As part of any due diligence process, a visit in person is recommended. This helps get a feel for the country and place in question. Understanding a country’s culture, lifestyle and the people helps establish whether a property purchase is appropriate for an individual. In this case it was Saidia, Morocco.
So the first cultural difference is the manner of driving in Morocco. It is very different from driving in Europe. It is either the way in Morocco, or development has come at such a fast pace for Moroccans, they almost don’t seem to notice when they wander into the road and are completely unperturbed by the presence of moving cars. Drivers seem to choose which lane to travel in, rather than adhere to any kind of accepted code of motoring conduct. This is something holiday-makers will need to get used to.
Currently most of the decent hotels are an hour away in Oujda (until the opening of the upmarket hotels on the Saidia site this summer). Oujda is a typical Moroccan town. Being in more traditional surroundings provides the chance to glimpse the real Morocco, the surrounding area of Saidia and the facilities potential property buyers could expect. It also gave a great insight into the ease of transportation and getting around.
The second cultural difference is how the men and women live. In Oujda if a woman wants to relax with a mint tea, so much a part of daily Morocco, then this is done at home. Cafes are mainly full of men, with not a woman in sight. Evidently there are some boundaries that differ between continental European norms and a Muslim nation.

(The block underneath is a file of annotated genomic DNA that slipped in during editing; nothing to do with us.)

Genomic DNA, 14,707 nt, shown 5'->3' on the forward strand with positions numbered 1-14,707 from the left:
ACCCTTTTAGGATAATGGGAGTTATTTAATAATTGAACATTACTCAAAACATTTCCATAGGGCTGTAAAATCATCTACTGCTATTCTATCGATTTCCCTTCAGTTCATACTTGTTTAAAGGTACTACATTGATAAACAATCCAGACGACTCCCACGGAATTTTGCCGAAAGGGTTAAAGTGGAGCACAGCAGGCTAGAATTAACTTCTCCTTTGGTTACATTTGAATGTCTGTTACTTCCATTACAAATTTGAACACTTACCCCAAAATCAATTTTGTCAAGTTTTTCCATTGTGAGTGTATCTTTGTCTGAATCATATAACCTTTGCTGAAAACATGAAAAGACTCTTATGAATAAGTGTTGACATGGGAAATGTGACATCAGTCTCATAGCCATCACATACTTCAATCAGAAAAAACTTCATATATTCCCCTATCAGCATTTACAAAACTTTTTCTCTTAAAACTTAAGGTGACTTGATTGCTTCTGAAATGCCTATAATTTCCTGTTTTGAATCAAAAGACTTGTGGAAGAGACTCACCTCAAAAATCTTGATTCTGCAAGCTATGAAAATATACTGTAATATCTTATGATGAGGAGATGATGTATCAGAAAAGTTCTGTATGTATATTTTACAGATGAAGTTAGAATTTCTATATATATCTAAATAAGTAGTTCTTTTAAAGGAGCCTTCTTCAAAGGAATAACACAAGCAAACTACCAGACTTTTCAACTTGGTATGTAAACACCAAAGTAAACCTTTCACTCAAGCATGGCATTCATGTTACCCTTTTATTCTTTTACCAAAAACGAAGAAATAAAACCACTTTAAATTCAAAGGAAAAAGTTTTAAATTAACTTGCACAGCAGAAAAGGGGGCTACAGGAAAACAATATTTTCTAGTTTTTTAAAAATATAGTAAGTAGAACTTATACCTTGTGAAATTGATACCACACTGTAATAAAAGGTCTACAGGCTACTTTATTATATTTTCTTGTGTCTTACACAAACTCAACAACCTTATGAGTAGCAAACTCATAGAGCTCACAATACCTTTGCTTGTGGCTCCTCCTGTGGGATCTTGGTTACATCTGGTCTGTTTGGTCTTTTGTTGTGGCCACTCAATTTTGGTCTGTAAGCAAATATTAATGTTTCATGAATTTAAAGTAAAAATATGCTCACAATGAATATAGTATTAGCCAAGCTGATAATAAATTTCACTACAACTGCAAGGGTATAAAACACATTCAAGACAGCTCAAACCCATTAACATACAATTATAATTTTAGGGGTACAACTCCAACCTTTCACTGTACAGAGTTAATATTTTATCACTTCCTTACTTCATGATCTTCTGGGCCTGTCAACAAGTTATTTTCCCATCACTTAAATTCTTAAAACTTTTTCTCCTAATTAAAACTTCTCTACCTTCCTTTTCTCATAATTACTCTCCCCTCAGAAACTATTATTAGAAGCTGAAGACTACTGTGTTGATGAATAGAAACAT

The antithesis to this was Saidia, which in contrast has quite a cosmopolitan feel. Local women and foreigners happily mingle in the restaurants and cafes, without any of the staring that can be found in the more traditional towns.
The sheer scale of what is being created in Saidia creates a significant impression. Lots of beach side properties have been built, next to golden, sandy Mediterranean beaches. The Moroccan beaches are the mirror image of Spain’s but without all the same level of development. It certainly has a magnetic pull. This is where visiting in person brings a property to life. There are few developments in Europe on this scale and size. Seeing is believing.
It is always reassuring to prospective buyers to see a development under way. It is at this point that website details and specifications, direct from the developers, can be checked out fully. Although it did seem that pockets of work were focused around the hotels and one or two residential blocks. There had been some delay owing to a number of reasons e.g. weather and the relevant licences taking longer to come through.
It is not only good to see progress to date, but also to gauge how quickly things are moving on and the likely completion dates. Getting first hand experience of a developer, how they approach a visit and the answers they provide to questions, acts as a proxy for how they are likely to behave through the buying process.
There is certainly no better way of conducting due diligence than going in person to a development, or at least speaking with someone who has.
Louise Reynolds – Director, Property Venture. Louise runs her own company helping people, in a practical way, to buy property overseas: http://property-venture.com